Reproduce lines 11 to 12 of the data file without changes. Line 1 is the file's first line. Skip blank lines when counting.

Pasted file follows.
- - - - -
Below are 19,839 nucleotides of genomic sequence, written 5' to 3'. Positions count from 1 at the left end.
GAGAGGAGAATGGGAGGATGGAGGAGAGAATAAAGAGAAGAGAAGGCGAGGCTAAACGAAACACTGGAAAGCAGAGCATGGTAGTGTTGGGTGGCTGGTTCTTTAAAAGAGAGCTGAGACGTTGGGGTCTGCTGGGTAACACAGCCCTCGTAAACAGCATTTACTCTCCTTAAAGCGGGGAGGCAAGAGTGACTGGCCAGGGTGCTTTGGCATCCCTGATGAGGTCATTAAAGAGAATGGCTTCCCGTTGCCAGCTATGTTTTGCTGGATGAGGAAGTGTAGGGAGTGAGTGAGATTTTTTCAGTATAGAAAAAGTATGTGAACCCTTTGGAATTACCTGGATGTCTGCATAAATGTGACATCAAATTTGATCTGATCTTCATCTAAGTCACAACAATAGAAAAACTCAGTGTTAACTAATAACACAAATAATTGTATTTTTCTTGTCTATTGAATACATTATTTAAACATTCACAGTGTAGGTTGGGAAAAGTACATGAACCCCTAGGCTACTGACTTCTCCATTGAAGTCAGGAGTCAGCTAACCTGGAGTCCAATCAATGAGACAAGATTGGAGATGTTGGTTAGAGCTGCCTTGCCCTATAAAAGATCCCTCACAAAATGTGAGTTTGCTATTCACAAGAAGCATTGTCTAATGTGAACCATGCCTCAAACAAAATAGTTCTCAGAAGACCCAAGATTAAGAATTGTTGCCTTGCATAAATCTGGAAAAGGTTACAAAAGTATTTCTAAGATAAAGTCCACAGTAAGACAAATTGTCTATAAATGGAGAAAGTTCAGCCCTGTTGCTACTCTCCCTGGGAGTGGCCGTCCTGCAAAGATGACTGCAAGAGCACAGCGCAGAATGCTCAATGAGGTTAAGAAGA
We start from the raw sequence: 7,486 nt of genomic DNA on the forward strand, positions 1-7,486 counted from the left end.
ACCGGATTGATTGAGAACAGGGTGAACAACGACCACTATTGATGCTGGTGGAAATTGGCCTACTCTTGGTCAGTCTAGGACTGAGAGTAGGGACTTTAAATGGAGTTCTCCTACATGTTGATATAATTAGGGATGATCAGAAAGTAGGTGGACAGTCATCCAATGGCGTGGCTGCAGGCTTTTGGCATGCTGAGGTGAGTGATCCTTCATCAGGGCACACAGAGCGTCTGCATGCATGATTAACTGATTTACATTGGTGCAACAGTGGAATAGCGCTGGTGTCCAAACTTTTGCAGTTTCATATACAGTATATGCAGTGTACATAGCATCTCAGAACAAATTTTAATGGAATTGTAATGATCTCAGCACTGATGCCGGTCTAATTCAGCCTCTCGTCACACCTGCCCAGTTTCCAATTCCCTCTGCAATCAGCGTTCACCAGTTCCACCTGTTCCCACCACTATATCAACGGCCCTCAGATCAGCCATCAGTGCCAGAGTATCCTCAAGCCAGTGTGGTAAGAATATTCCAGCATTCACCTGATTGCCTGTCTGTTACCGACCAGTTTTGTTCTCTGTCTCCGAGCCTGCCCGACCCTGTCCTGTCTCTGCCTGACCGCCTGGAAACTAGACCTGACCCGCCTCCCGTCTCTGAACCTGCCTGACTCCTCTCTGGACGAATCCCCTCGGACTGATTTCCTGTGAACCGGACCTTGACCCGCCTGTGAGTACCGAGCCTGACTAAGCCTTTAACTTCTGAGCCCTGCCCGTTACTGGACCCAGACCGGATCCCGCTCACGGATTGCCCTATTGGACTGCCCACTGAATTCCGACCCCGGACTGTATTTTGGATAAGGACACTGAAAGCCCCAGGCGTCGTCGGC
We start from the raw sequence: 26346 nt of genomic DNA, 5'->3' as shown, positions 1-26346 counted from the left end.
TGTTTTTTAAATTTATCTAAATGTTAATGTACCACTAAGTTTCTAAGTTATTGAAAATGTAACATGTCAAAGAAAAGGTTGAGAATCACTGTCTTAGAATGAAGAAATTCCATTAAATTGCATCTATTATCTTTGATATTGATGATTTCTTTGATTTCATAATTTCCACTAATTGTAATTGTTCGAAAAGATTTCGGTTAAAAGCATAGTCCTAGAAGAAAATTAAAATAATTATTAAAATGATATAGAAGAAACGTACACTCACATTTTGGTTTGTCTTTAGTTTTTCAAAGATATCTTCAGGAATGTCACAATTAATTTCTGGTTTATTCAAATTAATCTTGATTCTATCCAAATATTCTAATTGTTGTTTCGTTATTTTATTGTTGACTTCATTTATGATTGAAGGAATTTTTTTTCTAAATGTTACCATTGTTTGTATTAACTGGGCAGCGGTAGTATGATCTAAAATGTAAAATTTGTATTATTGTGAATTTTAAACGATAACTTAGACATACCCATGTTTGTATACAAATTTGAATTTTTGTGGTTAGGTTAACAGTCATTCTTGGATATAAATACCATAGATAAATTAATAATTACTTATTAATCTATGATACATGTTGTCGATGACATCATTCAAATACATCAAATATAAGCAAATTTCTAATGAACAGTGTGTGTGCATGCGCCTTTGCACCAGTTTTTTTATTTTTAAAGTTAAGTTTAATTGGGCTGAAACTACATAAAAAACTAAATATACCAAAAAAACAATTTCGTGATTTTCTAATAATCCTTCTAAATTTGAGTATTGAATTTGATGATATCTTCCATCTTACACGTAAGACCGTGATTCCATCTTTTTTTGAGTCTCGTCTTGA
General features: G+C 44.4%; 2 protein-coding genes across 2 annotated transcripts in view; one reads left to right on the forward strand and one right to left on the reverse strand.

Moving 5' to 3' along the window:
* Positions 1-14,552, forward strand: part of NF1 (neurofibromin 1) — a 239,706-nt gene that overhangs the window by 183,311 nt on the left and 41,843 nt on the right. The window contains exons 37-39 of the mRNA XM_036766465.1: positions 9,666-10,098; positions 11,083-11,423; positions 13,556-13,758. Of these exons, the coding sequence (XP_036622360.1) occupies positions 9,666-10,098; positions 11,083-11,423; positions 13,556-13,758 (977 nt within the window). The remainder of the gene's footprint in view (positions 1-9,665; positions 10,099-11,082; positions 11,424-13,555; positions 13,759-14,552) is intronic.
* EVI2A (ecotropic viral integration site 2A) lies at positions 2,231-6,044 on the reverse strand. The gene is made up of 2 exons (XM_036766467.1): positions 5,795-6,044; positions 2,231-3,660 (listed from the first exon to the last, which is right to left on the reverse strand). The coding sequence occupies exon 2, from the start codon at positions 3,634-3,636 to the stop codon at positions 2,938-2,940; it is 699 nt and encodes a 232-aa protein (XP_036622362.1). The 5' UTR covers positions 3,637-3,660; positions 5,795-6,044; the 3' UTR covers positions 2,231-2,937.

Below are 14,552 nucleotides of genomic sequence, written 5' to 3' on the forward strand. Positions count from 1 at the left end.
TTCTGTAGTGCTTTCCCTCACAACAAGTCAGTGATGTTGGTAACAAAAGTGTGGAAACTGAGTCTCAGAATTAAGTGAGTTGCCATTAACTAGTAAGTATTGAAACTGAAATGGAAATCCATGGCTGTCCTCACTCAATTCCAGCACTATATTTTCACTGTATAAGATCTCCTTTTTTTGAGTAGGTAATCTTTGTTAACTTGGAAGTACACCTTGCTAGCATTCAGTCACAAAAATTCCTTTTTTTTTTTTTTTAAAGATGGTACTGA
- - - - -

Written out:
Below are 14,552 nucleotides of genomic sequence, written 5' to 3' on the forward strand. Positions count from 1 at the left end.
TTCTGTAGTGCTTTCCCTCACAACAAGTCAGTGATGTTGGTAACAAAAGTGTGGAAACTGAGTCTCAGAATTAAGTGAGTTGCCATTAACTAGTAAGTATTGAAACTGAAATGGAAATCCATGGCTGTCCTCACTCAATTCCAGCACTATATTTTCACTGTATAAGATCTCCTTTTTTTGAGTAGGTAATCTTTGTTAACTTGGAAGTACACCTTGCTAGCATTCAGTCACAAAAATTCCTTTTTTTTTTTTTTTAAAGATGGTACTGA